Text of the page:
EC: For an inexperienced dance-viewer, what would you tell them about the show to tell them what they are about to see?
GB: You can distinguish mainly, one way of making theatre which you could say is horizontal, that means linear, that means the story happens from A to B to C, Zed and so on and so on. In that way people will follow the unfolding story, unwrapping story. In the case of my theatre, you have to rely totally on your own imagination. I will not give you support such as, “The story goes like this.” Unless you know Antigone, then your imagination will be supported by you knowing the content of the play. But, generally, I am doing a theatre which you should call vertical. I am interested in your experience. So I am creating events onstage to trigger your imagination, not to tell you literally. You know I love American movies, but most American movies are propaganda, and they are very shallow. Very rarely you find a profound story, a deep story that engages you; generally, it is propaganda. I don’t like that kind of theatre: propaganda. So what I like, I like the audience because I can work and play and trigger the audience’s imagination. So that for me is like a different way of creating theatre.
EC: How do you feel that this representation of Antigone, the Antigone story, speaks to this present moment?
GB: I’m not sure if I can answer this question. It’s how I feel, very often when you are creating something, you don’t really answer for yourself these questions: why am I doing this? You’re doing this because you’re doing this. I know it’s a little weird answer. Sometimes I know things, and sometimes I feel that this is simply what I want to do. Sometimes you feel like you have the appetite for pizza, so you go for pizza. You’re not answering for yourself, “Why am I eating pizza? This is unhealthy.” But you just have a need. This Antigone that you have, it’s only the middle part. The whole Anty-gone that we created is three parts. The first part is from the perspective of Kreon, then the second part is from the perspective of Antigone, and the third part is a battle between Antigone and Kreon, where Antigone is represented by dance and Kreon is represented by the music, by the voices. Only to see the middle part doesn’t really give you a full picture of my game. What I wanted to show in the second part was more like young girls’ very poetic nature. So I wanted to use no words, but just movement and sounds, because I wanted it to be very poetic without any ideology. I remember very vividly, my first experience when I was what, sixteen, so many years ago. I saw Grotowski’s last performance alive, and I remember the sensation of it. I remember how it changed my life, although I didn’t understand it really. It wasn’t a story, it was just an impression. In the late 19th century and early 20th century, in fine arts we have impressionism. And they were absolutely negated at the beginning, nobody wanted them, strange and weird, nobody understood. And now their paintings are worth millions. Because they are classics, captured something that a more realistic painting couldn’t capture. They captured something internal, so they didn’t create photography paintings, they created an impression of emotion. So the second part of Antigone is impressionism, an impression of emotions.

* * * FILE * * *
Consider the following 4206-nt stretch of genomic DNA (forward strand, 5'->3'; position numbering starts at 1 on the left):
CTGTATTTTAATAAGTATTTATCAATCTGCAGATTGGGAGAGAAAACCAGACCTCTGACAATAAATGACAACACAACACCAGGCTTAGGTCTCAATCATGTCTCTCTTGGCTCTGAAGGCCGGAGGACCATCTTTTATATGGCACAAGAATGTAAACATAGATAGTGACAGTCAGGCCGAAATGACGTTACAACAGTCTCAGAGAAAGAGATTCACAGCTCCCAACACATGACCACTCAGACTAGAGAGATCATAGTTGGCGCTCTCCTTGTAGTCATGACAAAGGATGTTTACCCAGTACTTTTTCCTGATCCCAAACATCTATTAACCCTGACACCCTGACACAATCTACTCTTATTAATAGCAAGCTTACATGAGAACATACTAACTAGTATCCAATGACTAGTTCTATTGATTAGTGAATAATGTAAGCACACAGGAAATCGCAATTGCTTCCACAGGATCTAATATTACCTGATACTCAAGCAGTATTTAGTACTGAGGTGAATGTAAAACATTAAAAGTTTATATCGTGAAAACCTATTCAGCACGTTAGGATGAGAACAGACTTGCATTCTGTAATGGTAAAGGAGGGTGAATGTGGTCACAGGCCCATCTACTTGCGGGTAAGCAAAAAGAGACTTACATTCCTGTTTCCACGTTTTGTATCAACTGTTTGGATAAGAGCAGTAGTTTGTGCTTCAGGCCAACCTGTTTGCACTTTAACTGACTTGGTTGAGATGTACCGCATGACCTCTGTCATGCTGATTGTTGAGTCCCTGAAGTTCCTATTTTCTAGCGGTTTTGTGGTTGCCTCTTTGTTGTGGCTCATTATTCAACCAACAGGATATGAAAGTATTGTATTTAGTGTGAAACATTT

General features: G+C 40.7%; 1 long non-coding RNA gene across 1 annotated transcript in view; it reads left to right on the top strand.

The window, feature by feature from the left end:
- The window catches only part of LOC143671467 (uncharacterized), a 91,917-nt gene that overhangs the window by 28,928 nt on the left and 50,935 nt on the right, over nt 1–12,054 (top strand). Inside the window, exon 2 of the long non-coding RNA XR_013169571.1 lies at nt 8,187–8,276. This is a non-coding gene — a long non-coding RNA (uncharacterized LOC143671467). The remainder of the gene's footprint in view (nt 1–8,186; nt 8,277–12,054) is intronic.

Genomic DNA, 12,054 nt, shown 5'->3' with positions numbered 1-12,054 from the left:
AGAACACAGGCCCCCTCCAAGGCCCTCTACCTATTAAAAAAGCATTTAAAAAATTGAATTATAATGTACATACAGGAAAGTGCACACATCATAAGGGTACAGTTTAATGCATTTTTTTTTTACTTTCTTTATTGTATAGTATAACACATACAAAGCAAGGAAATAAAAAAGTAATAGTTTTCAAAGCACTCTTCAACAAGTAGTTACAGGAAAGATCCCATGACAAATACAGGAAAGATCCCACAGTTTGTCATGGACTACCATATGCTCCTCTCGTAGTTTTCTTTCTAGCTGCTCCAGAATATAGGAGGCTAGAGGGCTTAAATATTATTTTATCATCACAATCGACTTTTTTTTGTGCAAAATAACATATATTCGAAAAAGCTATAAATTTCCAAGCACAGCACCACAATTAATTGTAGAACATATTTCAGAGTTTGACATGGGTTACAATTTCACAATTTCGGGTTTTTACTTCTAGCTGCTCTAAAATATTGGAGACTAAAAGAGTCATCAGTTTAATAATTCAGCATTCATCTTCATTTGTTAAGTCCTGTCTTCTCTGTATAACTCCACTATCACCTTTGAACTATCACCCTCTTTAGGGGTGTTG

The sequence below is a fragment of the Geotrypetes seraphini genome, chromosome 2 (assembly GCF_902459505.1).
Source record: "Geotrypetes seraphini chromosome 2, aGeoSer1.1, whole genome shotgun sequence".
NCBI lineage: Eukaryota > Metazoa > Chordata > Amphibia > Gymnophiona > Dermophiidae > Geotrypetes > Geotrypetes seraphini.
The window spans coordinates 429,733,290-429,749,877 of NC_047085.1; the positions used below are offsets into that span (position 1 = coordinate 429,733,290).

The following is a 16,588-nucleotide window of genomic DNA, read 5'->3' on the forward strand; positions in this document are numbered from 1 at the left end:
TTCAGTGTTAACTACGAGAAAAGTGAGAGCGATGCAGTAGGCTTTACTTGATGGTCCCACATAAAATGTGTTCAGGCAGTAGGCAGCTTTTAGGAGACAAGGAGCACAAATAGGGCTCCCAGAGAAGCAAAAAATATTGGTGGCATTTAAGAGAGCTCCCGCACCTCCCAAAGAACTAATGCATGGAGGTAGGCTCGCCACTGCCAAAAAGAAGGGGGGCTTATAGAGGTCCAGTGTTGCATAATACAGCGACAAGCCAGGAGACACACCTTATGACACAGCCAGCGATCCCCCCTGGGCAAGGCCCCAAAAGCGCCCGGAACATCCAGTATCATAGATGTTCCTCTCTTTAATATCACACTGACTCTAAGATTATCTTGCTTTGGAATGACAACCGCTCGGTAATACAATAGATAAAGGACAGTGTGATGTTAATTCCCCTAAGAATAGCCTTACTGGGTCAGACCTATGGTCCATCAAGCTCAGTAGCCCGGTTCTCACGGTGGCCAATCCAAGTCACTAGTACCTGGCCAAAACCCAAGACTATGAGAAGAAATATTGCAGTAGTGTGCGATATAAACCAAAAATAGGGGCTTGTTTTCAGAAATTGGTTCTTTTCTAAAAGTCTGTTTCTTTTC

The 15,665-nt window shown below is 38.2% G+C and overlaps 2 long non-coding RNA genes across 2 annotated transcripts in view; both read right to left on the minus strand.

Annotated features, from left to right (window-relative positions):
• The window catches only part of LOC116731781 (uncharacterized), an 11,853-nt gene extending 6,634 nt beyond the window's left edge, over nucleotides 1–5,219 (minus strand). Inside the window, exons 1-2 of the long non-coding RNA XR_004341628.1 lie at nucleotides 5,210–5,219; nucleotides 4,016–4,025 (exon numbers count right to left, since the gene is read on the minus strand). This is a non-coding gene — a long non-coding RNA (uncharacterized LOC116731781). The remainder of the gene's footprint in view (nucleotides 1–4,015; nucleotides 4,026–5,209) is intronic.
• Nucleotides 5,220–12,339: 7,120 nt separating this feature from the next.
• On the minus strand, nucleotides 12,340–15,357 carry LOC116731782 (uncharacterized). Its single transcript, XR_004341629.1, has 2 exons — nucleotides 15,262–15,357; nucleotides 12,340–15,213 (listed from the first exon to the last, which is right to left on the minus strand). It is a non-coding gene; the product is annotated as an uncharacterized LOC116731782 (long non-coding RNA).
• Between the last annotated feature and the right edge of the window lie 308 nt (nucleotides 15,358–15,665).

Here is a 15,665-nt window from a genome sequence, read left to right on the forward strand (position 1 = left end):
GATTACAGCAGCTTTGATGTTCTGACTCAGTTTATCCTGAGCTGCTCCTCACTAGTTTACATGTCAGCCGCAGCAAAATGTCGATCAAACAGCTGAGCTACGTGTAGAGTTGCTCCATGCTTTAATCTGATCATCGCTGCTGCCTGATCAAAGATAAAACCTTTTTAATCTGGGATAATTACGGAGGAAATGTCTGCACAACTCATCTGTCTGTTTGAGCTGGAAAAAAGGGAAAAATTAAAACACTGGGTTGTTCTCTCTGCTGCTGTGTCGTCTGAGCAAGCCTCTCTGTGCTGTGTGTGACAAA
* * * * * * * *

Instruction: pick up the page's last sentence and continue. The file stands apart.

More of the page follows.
EC: Do you feel that your reflection on the production has changed since coronavirus?
GB: That’s an interesting question. A few days ago, I read a wonderful interview with Marina Abramovic, and she was asked exactly this question: how COVID’s influence affected her art. And she said what I’m going to tell you, in my opinion too. If you consider yourself a true artist, neither before neither later this virus will change how I’m going to think about art and how I’m going to work. It just doesn’t make sense to me. It is what it is, it was before, it will come in the future. You as an artist should remain with the message you want to convey to your audience—that’s it. No coronavirus should affect you. I’m not a journalist; journalists are constantly affected by good or bad news, mostly by the bad news. This is their work: to be affected by the news. But a true artist, the real artist, should never be affected by things like this. This just comes and goes, that’s it.
This post was written by the author in their personal capacity.The opinions expressed in this article are the author’s own and do not reflect the view of The Theatre Times, their staff or collaborators.
This post was written by Emma Cooper.
The views expressed here belong to the author and do not necessarily reflect our views and opinions.